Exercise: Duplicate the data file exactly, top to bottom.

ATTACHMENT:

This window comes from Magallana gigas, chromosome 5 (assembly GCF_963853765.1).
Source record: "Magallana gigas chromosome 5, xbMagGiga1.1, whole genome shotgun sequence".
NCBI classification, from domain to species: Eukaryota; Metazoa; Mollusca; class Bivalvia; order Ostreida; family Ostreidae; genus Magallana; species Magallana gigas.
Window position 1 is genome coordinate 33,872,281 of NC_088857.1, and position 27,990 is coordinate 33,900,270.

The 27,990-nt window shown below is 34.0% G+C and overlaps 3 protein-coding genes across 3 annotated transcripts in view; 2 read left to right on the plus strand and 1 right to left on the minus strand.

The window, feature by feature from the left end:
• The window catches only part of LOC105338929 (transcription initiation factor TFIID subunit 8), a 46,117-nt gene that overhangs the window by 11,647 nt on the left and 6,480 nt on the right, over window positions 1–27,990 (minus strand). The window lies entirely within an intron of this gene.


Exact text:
This window comes from Magallana gigas, chromosome 5 (assembly GCF_963853765.1).
Source record: "Magallana gigas chromosome 5, xbMagGiga1.1, whole genome shotgun sequence".
NCBI classification, from domain to species: Eukaryota; Metazoa; Mollusca; class Bivalvia; order Ostreida; family Ostreidae; genus Magallana; species Magallana gigas.
Window position 1 is genome coordinate 33,872,281 of NC_088857.1, and position 27,990 is coordinate 33,900,270.

The 27,990-nt window shown below is 34.0% G+C and overlaps 3 protein-coding genes across 3 annotated transcripts in view; 2 read left to right on the plus strand and 1 right to left on the minus strand.

The window, feature by feature from the left end:
• The window catches only part of LOC105338929 (transcription initiation factor TFIID subunit 8), a 46,117-nt gene that overhangs the window by 11,647 nt on the left and 6,480 nt on the right, over window positions 1–27,990 (minus strand). The window lies entirely within an intron of this gene.